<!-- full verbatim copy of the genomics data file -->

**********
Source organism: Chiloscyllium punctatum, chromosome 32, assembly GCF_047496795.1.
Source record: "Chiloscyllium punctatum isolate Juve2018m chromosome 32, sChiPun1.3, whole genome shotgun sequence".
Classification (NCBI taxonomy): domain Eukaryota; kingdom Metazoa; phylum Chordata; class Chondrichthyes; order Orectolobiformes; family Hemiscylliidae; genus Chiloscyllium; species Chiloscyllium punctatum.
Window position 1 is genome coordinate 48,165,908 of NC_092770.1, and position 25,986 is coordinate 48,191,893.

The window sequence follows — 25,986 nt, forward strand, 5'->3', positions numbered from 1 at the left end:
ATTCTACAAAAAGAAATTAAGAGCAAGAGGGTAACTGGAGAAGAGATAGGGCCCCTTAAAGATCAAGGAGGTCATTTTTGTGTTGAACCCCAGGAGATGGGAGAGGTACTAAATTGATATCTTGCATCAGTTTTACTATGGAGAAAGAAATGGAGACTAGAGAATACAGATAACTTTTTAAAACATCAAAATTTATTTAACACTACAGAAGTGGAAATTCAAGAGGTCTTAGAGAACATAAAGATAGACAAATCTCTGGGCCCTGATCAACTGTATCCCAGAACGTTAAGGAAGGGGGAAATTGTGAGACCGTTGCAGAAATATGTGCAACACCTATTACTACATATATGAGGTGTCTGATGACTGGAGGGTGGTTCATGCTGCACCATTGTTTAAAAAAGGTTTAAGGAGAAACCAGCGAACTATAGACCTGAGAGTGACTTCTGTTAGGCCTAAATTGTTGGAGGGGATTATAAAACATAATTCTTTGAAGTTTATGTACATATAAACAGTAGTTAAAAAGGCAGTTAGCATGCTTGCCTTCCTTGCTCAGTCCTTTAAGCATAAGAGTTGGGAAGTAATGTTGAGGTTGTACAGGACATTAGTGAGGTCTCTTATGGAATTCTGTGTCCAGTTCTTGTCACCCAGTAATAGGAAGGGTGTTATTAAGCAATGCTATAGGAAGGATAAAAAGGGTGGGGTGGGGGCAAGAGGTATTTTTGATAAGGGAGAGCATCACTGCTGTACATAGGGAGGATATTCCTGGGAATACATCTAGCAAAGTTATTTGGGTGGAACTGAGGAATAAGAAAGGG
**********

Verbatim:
Source organism: Chiloscyllium punctatum, chromosome 32, assembly GCF_047496795.1.
Source record: "Chiloscyllium punctatum isolate Juve2018m chromosome 32, sChiPun1.3, whole genome shotgun sequence".
Classification (NCBI taxonomy): domain Eukaryota; kingdom Metazoa; phylum Chordata; class Chondrichthyes; order Orectolobiformes; family Hemiscylliidae; genus Chiloscyllium; species Chiloscyllium punctatum.
Window position 1 is genome coordinate 48,165,908 of NC_092770.1, and position 25,986 is coordinate 48,191,893.

The window sequence follows — 25,986 nt, forward strand, 5'->3', positions numbered from 1 at the left end:
ATTCTACAAAAAGAAATTAAGAGCAAGAGGGTAACTGGAGAAGAGATAGGGCCCCTTAAAGATCAAGGAGGTCATTTTTGTGTTGAACCCCAGGAGATGGGAGAGGTACTAAATTGATATCTTGCATCAGTTTTACTATGGAGAAAGAAATGGAGACTAGAGAATACAGATAACTTTTTAAAACATCAAAATTTATTTAACACTACAGAAGTGGAAATTCAAGAGGTCTTAGAGAACATAAAGATAGACAAATCTCTGGGCCCTGATCAACTGTATCCCAGAACGTTAAGGAAGGGGGAAATTGTGAGACCGTTGCAGAAATATGTGCAACACCTATTACTACATATATGAGGTGTCTGATGACTGGAGGGTGGTTCATGCTGCACCATTGTTTAAAAAAGGTTTAAGGAGAAACCAGCGAACTATAGACCTGAGAGTGACTTCTGTTAGGCCTAAATTGTTGGAGGGGATTATAAAACATAATTCTTTGAAGTTTATGTACATATAAACAGTAGTTAAAAAGGCAGTTAGCATGCTTGCCTTCCTTGCTCAGTCCTTTAAGCATAAGAGTTGGGAAGTAATGTTGAGGTTGTACAGGACATTAGTGAGGTCTCTTATGGAATTCTGTGTCCAGTTCTTGTCACCCAGTAATAGGAAGGGTGTTATTAAGCAATGCTATAGGAAGGATAAAAAGGGTGGGGTGGGGGCAAGAGGTATTTTTGATAAGGGAGAGCATCACTGCTGTACATAGGGAGGATATTCCTGGGAATACATCTAGCAAAGTTATTTGGGTGGAACTGAGGAATAAGAAAGGG